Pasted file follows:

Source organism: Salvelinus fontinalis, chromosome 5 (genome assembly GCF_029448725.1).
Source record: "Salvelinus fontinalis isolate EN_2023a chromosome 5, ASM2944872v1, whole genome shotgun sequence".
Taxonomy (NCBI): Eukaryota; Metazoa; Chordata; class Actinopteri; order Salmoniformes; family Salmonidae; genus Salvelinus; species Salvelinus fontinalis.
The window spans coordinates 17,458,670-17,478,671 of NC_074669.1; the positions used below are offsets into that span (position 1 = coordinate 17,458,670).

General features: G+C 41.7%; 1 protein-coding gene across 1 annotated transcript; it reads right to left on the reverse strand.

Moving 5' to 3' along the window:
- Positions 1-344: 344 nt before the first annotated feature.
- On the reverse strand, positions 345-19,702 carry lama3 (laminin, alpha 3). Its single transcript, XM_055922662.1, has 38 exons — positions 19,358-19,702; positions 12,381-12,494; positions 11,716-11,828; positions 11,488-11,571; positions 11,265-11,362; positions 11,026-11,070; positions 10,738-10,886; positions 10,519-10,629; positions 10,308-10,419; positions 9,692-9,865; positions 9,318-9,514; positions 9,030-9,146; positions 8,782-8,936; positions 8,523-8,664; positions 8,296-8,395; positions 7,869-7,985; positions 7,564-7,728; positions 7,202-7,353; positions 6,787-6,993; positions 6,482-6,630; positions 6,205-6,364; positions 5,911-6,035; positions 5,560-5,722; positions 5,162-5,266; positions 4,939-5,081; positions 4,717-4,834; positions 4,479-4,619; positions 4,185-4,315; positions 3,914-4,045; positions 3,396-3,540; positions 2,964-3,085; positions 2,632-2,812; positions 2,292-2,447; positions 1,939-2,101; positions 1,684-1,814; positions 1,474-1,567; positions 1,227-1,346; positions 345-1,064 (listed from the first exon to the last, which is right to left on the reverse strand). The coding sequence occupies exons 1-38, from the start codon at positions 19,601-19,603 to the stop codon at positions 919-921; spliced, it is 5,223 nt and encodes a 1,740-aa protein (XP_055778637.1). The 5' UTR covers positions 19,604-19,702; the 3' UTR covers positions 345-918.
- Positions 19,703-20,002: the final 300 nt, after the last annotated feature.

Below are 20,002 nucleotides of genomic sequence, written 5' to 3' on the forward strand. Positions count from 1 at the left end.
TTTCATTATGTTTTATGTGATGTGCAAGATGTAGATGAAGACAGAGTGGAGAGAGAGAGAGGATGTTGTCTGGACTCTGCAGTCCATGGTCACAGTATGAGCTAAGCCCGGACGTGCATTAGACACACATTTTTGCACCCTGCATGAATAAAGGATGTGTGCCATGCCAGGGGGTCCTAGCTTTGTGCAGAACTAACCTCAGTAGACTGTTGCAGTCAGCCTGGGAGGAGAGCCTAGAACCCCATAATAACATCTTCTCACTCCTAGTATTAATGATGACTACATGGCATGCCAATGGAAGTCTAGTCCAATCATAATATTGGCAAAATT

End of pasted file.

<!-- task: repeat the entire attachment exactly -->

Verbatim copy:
Source organism: Salvelinus fontinalis, chromosome 5 (genome assembly GCF_029448725.1).
Source record: "Salvelinus fontinalis isolate EN_2023a chromosome 5, ASM2944872v1, whole genome shotgun sequence".
Taxonomy (NCBI): Eukaryota; Metazoa; Chordata; class Actinopteri; order Salmoniformes; family Salmonidae; genus Salvelinus; species Salvelinus fontinalis.
The window spans coordinates 17,458,670-17,478,671 of NC_074669.1; the positions used below are offsets into that span (position 1 = coordinate 17,458,670).

General features: G+C 41.7%; 1 protein-coding gene across 1 annotated transcript; it reads right to left on the reverse strand.

Moving 5' to 3' along the window:
- Positions 1-344: 344 nt before the first annotated feature.
- On the reverse strand, positions 345-19,702 carry lama3 (laminin, alpha 3). Its single transcript, XM_055922662.1, has 38 exons — positions 19,358-19,702; positions 12,381-12,494; positions 11,716-11,828; positions 11,488-11,571; positions 11,265-11,362; positions 11,026-11,070; positions 10,738-10,886; positions 10,519-10,629; positions 10,308-10,419; positions 9,692-9,865; positions 9,318-9,514; positions 9,030-9,146; positions 8,782-8,936; positions 8,523-8,664; positions 8,296-8,395; positions 7,869-7,985; positions 7,564-7,728; positions 7,202-7,353; positions 6,787-6,993; positions 6,482-6,630; positions 6,205-6,364; positions 5,911-6,035; positions 5,560-5,722; positions 5,162-5,266; positions 4,939-5,081; positions 4,717-4,834; positions 4,479-4,619; positions 4,185-4,315; positions 3,914-4,045; positions 3,396-3,540; positions 2,964-3,085; positions 2,632-2,812; positions 2,292-2,447; positions 1,939-2,101; positions 1,684-1,814; positions 1,474-1,567; positions 1,227-1,346; positions 345-1,064 (listed from the first exon to the last, which is right to left on the reverse strand). The coding sequence occupies exons 1-38, from the start codon at positions 19,601-19,603 to the stop codon at positions 919-921; spliced, it is 5,223 nt and encodes a 1,740-aa protein (XP_055778637.1). The 5' UTR covers positions 19,604-19,702; the 3' UTR covers positions 345-918.
- Positions 19,703-20,002: the final 300 nt, after the last annotated feature.

Below are 20,002 nucleotides of genomic sequence, written 5' to 3' on the forward strand. Positions count from 1 at the left end.
TTTCATTATGTTTTATGTGATGTGCAAGATGTAGATGAAGACAGAGTGGAGAGAGAGAGAGGATGTTGTCTGGACTCTGCAGTCCATGGTCACAGTATGAGCTAAGCCCGGACGTGCATTAGACACACATTTTTGCACCCTGCATGAATAAAGGATGTGTGCCATGCCAGGGGGTCCTAGCTTTGTGCAGAACTAACCTCAGTAGACTGTTGCAGTCAGCCTGGGAGGAGAGCCTAGAACCCCATAATAACATCTTCTCACTCCTAGTATTAATGATGACTACATGGCATGCCAATGGAAGTCTAGTCCAATCATAATATTGGCAAAATT